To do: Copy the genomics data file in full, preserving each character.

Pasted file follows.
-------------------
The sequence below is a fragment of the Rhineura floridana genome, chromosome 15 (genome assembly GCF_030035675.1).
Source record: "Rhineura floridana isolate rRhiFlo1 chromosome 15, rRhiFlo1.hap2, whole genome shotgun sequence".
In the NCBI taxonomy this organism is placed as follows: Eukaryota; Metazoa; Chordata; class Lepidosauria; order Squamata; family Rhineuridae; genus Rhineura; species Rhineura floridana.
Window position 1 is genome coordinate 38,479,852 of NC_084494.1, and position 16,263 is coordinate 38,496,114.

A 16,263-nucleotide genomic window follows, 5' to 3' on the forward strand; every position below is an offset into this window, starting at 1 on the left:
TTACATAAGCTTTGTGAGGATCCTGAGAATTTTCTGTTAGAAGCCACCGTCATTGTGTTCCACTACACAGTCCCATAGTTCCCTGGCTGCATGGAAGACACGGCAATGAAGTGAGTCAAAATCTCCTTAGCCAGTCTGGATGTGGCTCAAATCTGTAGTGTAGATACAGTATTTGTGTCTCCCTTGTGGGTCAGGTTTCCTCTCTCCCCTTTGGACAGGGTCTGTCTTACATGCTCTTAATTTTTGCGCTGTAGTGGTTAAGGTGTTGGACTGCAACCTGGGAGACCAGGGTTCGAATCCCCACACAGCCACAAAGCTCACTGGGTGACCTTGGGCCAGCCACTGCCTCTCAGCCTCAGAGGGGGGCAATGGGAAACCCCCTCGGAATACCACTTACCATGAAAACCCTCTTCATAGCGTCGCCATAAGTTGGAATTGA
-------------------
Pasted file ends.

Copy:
The sequence below is a fragment of the Rhineura floridana genome, chromosome 15 (genome assembly GCF_030035675.1).
Source record: "Rhineura floridana isolate rRhiFlo1 chromosome 15, rRhiFlo1.hap2, whole genome shotgun sequence".
In the NCBI taxonomy this organism is placed as follows: Eukaryota; Metazoa; Chordata; class Lepidosauria; order Squamata; family Rhineuridae; genus Rhineura; species Rhineura floridana.
Window position 1 is genome coordinate 38,479,852 of NC_084494.1, and position 16,263 is coordinate 38,496,114.

A 16,263-nucleotide genomic window follows, 5' to 3' on the forward strand; every position below is an offset into this window, starting at 1 on the left:
TTACATAAGCTTTGTGAGGATCCTGAGAATTTTCTGTTAGAAGCCACCGTCATTGTGTTCCACTACACAGTCCCATAGTTCCCTGGCTGCATGGAAGACACGGCAATGAAGTGAGTCAAAATCTCCTTAGCCAGTCTGGATGTGGCTCAAATCTGTAGTGTAGATACAGTATTTGTGTCTCCCTTGTGGGTCAGGTTTCCTCTCTCCCCTTTGGACAGGGTCTGTCTTACATGCTCTTAATTTTTGCGCTGTAGTGGTTAAGGTGTTGGACTGCAACCTGGGAGACCAGGGTTCGAATCCCCACACAGCCACAAAGCTCACTGGGTGACCTTGGGCCAGCCACTGCCTCTCAGCCTCAGAGGGGGGCAATGGGAAACCCCCTCGGAATACCACTTACCATGAAAACCCTCTTCATAGCGTCGCCATAAGTTGGAATTGA